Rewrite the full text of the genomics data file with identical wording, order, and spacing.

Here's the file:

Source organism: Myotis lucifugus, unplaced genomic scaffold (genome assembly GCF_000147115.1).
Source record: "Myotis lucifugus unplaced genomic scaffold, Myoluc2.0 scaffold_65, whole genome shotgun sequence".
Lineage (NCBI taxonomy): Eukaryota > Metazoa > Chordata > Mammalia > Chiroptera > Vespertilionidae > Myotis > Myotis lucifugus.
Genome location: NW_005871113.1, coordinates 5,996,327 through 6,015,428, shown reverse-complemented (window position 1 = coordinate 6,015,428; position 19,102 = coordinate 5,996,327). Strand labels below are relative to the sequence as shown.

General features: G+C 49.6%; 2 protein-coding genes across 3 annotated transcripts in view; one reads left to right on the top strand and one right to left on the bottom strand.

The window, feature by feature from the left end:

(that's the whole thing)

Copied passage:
Source organism: Myotis lucifugus, unplaced genomic scaffold (genome assembly GCF_000147115.1).
Source record: "Myotis lucifugus unplaced genomic scaffold, Myoluc2.0 scaffold_65, whole genome shotgun sequence".
Lineage (NCBI taxonomy): Eukaryota > Metazoa > Chordata > Mammalia > Chiroptera > Vespertilionidae > Myotis > Myotis lucifugus.
Genome location: NW_005871113.1, coordinates 5,996,327 through 6,015,428, shown reverse-complemented (window position 1 = coordinate 6,015,428; position 19,102 = coordinate 5,996,327). Strand labels below are relative to the sequence as shown.

General features: G+C 49.6%; 2 protein-coding genes across 3 annotated transcripts in view; one reads left to right on the top strand and one right to left on the bottom strand.

The window, feature by feature from the left end: